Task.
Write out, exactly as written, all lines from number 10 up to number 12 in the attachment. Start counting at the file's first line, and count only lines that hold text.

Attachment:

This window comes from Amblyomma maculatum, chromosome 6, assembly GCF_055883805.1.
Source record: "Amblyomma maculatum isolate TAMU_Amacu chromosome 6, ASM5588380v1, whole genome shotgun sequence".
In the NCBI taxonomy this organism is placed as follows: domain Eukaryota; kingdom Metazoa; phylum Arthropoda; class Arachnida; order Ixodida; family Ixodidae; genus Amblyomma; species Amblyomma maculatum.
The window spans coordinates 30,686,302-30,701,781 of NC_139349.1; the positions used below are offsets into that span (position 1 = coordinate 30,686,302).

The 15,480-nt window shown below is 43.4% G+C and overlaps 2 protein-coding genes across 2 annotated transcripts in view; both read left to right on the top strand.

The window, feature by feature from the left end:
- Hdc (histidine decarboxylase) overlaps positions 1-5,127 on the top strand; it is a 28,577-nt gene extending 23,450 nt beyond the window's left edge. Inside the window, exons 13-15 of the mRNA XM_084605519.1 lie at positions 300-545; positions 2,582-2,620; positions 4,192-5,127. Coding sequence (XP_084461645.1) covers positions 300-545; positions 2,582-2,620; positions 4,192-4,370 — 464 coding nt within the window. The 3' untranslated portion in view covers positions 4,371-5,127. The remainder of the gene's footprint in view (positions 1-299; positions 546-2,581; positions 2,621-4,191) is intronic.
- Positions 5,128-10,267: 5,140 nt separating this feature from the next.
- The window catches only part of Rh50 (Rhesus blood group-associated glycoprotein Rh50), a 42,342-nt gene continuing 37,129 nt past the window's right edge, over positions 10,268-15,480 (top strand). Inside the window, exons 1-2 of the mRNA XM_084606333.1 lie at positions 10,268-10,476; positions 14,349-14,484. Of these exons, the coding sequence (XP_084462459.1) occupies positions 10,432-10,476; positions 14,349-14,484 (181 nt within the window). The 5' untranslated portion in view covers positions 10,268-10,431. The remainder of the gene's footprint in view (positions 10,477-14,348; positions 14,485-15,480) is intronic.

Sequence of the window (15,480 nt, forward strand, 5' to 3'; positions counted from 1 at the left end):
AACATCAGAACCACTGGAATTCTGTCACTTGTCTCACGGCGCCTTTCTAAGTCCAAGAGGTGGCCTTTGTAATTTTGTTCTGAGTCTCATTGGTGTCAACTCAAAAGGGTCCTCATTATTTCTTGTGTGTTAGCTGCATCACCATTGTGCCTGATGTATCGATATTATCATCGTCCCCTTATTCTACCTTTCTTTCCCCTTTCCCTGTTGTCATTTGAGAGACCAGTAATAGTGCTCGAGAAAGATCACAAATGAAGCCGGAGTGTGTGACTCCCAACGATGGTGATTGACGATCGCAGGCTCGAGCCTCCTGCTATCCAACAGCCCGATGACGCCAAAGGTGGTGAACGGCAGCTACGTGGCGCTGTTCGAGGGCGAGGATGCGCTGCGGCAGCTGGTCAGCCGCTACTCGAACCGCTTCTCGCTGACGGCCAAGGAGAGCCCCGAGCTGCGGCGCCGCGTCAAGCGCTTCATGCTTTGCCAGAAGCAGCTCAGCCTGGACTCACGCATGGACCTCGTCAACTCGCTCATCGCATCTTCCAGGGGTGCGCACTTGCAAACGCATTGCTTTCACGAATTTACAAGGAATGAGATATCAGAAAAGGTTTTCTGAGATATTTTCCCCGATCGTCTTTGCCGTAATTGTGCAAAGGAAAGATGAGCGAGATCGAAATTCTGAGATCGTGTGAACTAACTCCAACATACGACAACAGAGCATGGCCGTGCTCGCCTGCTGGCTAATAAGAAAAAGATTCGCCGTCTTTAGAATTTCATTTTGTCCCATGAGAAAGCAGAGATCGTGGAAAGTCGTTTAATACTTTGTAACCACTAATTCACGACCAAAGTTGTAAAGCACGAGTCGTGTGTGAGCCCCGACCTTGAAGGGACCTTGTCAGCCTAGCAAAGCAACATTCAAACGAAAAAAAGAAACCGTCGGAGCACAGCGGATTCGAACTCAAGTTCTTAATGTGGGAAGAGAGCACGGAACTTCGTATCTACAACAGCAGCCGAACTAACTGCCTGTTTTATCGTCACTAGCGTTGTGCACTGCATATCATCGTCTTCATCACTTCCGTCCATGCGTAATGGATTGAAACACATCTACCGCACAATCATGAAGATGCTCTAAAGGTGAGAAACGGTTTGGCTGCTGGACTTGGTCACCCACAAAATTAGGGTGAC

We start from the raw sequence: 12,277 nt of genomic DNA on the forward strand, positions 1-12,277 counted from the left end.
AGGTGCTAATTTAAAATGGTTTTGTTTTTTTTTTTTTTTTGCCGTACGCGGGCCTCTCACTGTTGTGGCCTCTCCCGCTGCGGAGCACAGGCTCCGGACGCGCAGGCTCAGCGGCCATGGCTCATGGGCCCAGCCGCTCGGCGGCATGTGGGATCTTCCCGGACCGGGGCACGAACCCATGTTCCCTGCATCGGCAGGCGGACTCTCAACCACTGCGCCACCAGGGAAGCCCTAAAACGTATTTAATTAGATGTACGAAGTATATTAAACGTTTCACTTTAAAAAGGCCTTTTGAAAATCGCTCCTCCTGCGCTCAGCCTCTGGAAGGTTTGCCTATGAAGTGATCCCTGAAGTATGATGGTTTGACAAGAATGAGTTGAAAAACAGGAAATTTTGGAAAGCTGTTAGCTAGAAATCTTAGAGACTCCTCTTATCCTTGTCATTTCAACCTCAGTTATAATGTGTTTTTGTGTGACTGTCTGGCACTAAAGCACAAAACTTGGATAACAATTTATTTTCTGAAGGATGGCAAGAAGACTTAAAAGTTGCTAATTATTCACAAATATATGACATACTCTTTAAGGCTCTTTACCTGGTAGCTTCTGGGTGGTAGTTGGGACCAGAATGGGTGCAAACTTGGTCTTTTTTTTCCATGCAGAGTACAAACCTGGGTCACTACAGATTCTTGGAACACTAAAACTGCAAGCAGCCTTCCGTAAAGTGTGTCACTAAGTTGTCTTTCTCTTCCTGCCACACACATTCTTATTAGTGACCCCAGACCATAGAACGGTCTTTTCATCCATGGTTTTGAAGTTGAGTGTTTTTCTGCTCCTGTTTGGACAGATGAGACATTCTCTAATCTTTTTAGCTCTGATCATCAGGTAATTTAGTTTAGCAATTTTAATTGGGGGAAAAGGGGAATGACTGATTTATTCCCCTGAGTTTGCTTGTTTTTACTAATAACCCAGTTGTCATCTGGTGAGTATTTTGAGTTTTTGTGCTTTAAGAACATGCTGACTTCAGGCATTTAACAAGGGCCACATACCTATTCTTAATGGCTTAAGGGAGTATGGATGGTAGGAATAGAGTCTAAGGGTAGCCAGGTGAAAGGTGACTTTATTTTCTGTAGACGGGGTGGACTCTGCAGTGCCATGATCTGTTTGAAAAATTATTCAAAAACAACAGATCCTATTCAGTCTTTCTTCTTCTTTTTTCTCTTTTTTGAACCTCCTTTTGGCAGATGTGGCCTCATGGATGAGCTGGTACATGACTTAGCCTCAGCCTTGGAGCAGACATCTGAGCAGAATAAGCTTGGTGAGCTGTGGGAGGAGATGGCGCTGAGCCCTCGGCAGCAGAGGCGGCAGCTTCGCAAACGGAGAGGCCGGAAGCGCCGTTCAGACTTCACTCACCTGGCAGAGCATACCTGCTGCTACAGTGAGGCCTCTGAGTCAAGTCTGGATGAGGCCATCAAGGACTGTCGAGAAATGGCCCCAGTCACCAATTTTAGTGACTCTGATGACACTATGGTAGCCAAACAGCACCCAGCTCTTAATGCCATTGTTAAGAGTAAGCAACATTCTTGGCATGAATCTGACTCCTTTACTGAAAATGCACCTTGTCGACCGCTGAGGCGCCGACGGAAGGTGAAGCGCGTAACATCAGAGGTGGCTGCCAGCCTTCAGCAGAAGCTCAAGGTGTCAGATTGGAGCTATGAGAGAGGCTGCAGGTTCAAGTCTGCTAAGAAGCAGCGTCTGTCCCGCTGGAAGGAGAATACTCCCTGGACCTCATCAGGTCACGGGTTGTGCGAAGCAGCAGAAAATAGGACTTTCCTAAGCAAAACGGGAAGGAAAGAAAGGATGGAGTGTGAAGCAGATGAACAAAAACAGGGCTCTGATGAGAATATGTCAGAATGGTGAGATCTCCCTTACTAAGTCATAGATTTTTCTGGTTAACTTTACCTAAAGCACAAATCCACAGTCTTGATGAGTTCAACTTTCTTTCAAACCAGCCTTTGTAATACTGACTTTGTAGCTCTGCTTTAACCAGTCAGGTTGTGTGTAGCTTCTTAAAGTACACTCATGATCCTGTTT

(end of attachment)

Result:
Sequence of the window (15,480 nt, forward strand, 5' to 3'; positions counted from 1 at the left end):
AACATCAGAACCACTGGAATTCTGTCACTTGTCTCACGGCGCCTTTCTAAGTCCAAGAGGTGGCCTTTGTAATTTTGTTCTGAGTCTCATTGGTGTCAACTCAAAAGGGTCCTCATTATTTCTTGTGTGTTAGCTGCATCACCATTGTGCCTGATGTATCGATATTATCATCGTCCCCTTATTCTACCTTTCTTTCCCCTTTCCCTGTTGTCATTTGAGAGACCAGTAATAGTGCTCGAGAAAGATCACAAATGAAGCCGGAGTGTGTGACTCCCAACGATGGTGATTGACGATCGCAGGCTCGAGCCTCCTGCTATCCAACAGCCCGATGACGCCAAAGGTGGTGAACGGCAGCTACGTGGCGCTGTTCGAGGGCGAGGATGCGCTGCGGCAGCTGGTCAGCCGCTACTCGAACCGCTTCTCGCTGACGGCCAAGGAGAGCCCCGAGCTGCGGCGCCGCGTCAAGCGCTTCATGCTTTGCCAGAAGCAGCTCAGCCTGGACTCACGCATGGACCTCGTCAACTCGCTCATCGCATCTTCCAGGGGTGCGCACTTGCAAACGCATTGCTTTCACGAATTTACAAGGAATGAGATATCAGAAAAGGTTTTCTGAGATATTTTCCCCGATCGTCTTTGCCGTAATTGTGCAAAGGAAAGATGAGCGAGATCGAAATTCTGAGATCGTGTGAACTAACTCCAACATACGACAACAGAGCATGGCCGTGCTCGCCTGCTGGCTAATAAGAAAAAGATTCGCCGTCTTTAGAATTTCATTTTGTCCCATGAGAAAGCAGAGATCGTGGAAAGTCGTTTAATACTTTGTAACCACTAATTCACGACCAAAGTTGTAAAGCACGAGTCGTGTGTGAGCCCCGACCTTGAAGGGACCTTGTCAGCCTAGCAAAGCAACATTCAAACGAAAAAAAGAAACCGTCGGAGCACAGCGGATTCGAACTCAAGTTCTTAATGTGGGAAGAGAGCACGGAACTTCGTATCTACAACAGCAGCCGAACTAACTGCCTGTTTTATCGTCACTAGCGTTGTGCACTGCATATCATCGTCTTCATCACTTCCGTCCATGCGTAATGGATTGAAACACATCTACCGCACAATCATGAAGATGCTCTAAAGGTGAGAAACGGTTTGGCTGCTGGACTTGGTCACCCACAAAATTAGGGTGAC

We start from the raw sequence: 12,277 nt of genomic DNA on the forward strand, positions 1-12,277 counted from the left end.